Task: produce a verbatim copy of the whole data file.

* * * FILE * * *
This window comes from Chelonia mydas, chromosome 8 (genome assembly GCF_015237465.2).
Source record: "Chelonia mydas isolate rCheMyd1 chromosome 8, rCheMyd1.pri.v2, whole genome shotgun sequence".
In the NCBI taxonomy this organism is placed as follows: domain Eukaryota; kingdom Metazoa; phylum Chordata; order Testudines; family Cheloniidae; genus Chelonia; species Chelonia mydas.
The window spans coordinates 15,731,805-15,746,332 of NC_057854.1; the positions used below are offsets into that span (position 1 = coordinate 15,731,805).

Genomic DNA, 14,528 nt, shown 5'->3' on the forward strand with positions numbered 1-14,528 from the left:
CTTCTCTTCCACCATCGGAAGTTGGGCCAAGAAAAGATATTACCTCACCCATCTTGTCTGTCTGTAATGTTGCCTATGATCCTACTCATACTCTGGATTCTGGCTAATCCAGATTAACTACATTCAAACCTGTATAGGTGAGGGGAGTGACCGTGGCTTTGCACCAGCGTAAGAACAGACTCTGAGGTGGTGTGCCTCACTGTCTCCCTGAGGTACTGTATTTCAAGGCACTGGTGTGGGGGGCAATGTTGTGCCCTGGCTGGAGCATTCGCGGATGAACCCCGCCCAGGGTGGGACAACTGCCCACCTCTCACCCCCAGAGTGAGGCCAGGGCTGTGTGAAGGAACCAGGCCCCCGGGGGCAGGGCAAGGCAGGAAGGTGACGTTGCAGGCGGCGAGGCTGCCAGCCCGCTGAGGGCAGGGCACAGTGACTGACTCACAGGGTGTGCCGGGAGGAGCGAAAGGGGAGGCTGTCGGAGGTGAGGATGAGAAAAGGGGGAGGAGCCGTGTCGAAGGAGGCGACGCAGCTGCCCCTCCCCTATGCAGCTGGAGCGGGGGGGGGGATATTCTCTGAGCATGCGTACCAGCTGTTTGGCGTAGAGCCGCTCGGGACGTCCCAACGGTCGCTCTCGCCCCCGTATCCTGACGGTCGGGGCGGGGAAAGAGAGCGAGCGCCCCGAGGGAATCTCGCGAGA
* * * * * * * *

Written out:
This window comes from Chelonia mydas, chromosome 8 (genome assembly GCF_015237465.2).
Source record: "Chelonia mydas isolate rCheMyd1 chromosome 8, rCheMyd1.pri.v2, whole genome shotgun sequence".
In the NCBI taxonomy this organism is placed as follows: domain Eukaryota; kingdom Metazoa; phylum Chordata; order Testudines; family Cheloniidae; genus Chelonia; species Chelonia mydas.
The window spans coordinates 15,731,805-15,746,332 of NC_057854.1; the positions used below are offsets into that span (position 1 = coordinate 15,731,805).

Genomic DNA, 14,528 nt, shown 5'->3' on the forward strand with positions numbered 1-14,528 from the left:
CTTCTCTTCCACCATCGGAAGTTGGGCCAAGAAAAGATATTACCTCACCCATCTTGTCTGTCTGTAATGTTGCCTATGATCCTACTCATACTCTGGATTCTGGCTAATCCAGATTAACTACATTCAAACCTGTATAGGTGAGGGGAGTGACCGTGGCTTTGCACCAGCGTAAGAACAGACTCTGAGGTGGTGTGCCTCACTGTCTCCCTGAGGTACTGTATTTCAAGGCACTGGTGTGGGGGGCAATGTTGTGCCCTGGCTGGAGCATTCGCGGATGAACCCCGCCCAGGGTGGGACAACTGCCCACCTCTCACCCCCAGAGTGAGGCCAGGGCTGTGTGAAGGAACCAGGCCCCCGGGGGCAGGGCAAGGCAGGAAGGTGACGTTGCAGGCGGCGAGGCTGCCAGCCCGCTGAGGGCAGGGCACAGTGACTGACTCACAGGGTGTGCCGGGAGGAGCGAAAGGGGAGGCTGTCGGAGGTGAGGATGAGAAAAGGGGGAGGAGCCGTGTCGAAGGAGGCGACGCAGCTGCCCCTCCCCTATGCAGCTGGAGCGGGGGGGGGGATATTCTCTGAGCATGCGTACCAGCTGTTTGGCGTAGAGCCGCTCGGGACGTCCCAACGGTCGCTCTCGCCCCCGTATCCTGACGGTCGGGGCGGGGAAAGAGAGCGAGCGCCCCGAGGGAATCTCGCGAGA